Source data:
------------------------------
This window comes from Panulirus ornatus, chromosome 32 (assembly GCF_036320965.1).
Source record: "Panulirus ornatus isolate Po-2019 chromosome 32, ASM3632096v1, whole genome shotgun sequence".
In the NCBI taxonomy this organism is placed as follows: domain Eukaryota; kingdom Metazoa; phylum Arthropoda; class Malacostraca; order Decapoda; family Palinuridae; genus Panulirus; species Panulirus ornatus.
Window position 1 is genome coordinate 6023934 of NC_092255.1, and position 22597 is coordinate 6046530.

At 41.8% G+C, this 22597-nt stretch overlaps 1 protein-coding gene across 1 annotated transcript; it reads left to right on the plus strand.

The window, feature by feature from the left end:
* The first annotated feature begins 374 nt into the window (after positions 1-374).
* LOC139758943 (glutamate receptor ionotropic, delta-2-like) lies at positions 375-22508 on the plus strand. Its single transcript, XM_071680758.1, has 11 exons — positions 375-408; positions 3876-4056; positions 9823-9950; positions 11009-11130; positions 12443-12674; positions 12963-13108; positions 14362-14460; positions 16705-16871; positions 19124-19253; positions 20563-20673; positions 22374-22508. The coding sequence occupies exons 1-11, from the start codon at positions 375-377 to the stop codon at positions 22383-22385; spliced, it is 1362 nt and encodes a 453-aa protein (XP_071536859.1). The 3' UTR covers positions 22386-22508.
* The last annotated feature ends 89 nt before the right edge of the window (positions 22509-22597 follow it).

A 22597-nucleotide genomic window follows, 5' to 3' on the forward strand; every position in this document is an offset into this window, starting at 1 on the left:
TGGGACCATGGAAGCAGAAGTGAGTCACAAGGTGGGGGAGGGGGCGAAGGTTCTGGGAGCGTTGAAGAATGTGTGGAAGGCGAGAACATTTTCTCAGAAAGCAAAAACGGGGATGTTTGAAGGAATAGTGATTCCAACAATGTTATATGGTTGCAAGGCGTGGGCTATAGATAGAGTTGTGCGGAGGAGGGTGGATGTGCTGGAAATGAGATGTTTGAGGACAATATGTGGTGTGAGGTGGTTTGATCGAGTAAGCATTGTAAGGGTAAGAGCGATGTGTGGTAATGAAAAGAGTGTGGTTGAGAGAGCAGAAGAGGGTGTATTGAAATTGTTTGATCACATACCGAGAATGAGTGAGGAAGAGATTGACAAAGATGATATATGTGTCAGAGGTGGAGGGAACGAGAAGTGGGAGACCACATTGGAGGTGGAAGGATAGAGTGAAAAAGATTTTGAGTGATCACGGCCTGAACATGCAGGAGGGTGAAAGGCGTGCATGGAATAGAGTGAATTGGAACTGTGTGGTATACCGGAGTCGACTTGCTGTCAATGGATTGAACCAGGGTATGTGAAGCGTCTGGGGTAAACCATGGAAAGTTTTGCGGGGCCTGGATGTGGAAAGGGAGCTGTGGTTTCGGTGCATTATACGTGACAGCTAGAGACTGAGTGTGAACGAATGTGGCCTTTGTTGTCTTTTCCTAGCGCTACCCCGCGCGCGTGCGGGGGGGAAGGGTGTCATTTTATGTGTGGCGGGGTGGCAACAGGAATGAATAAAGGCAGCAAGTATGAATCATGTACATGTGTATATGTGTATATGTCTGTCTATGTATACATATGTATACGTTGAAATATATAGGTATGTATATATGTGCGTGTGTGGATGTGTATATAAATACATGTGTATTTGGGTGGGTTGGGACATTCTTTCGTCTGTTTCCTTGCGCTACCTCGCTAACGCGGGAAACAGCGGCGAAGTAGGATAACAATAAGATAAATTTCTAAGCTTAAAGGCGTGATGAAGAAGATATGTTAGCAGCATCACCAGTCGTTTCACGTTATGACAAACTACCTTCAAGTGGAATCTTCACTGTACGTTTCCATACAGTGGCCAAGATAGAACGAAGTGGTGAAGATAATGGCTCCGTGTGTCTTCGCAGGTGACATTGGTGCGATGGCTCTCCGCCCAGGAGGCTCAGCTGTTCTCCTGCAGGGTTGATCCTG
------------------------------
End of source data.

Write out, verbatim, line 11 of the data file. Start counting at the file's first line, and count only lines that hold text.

TGGGACCATGGAAGCAGAAGTGAGTCACAAGGTGGGGGAGGGGGCGAAGGTTCTGGGAGCGTTGAAGAATGTGTGGAAGGCGAGAACATTTTCTCAGAAAGCAAAAACGGGGATGTTTGAAGGAATAGTGATTCCAACAATGTTATATGGTTGCAAGGCGTGGGCTATAGATAGAGTTGTGCGGAGGAGGGTGGATGTGCTGGAAATGAGATGTTTGAGGACAATATGTGGTGTGAGGTGGTTTGATCGAGTAAGCATTGTAAGGGTAAGAGCGATGTGTGGTAATGAAAAGAGTGTGGTTGAGAGAGCAGAAGAGGGTGTATTGAAATTGTTTGATCACATACCGAGAATGAGTGAGGAAGAGATTGACAAAGATGATATATGTGTCAGAGGTGGAGGGAACGAGAAGTGGGAGACCACATTGGAGGTGGAAGGATAGAGTGAAAAAGATTTTGAGTGATCACGGCCTGAACATGCAGGAGGGTGAAAGGCGTGCATGGAATAGAGTGAATTGGAACTGTGTGGTATACCGGAGTCGACTTGCTGTCAATGGATTGAACCAGGGTATGTGAAGCGTCTGGGGTAAACCATGGAAAGTTTTGCGGGGCCTGGATGTGGAAAGGGAGCTGTGGTTTCGGTGCATTATACGTGACAGCTAGAGACTGAGTGTGAACGAATGTGGCCTTTGTTGTCTTTTCCTAGCGCTACCCCGCGCGCGTGCGGGGGGGAAGGGTGTCATTTTATGTGTGGCGGGGTGGCAACAGGAATGAATAAAGGCAGCAAGTATGAATCATGTACATGTGTATATGTGTATATGTCTGTCTATGTATACATATGTATACGTTGAAATATATAGGTATGTATATATGTGCGTGTGTGGATGTGTATATAAATACATGTGTATTTGGGTGGGTTGGGACATTCTTTCGTCTGTTTCCTTGCGCTACCTCGCTAACGCGGGAAACAGCGGCGAAGTAGGATAACAATAAGATAAATTTCTAAGCTTAAAGGCGTGATGAAGAAGATATGTTAGCAGCATCACCAGTCGTTTCACGTTATGACAAACTACCTTCAAGTGGAATCTTCACTGTACGTTTCCATACAGTGGCCAAGATAGAACGAAGTGGTGAAGATAATGGCTCCGTGTGTCTTCGCAGGTGACATTGGTGCGATGGCTCTCCGCCCAGGAGGCTCAGCTGTTCTCCTGCAGGGTTGATCCTG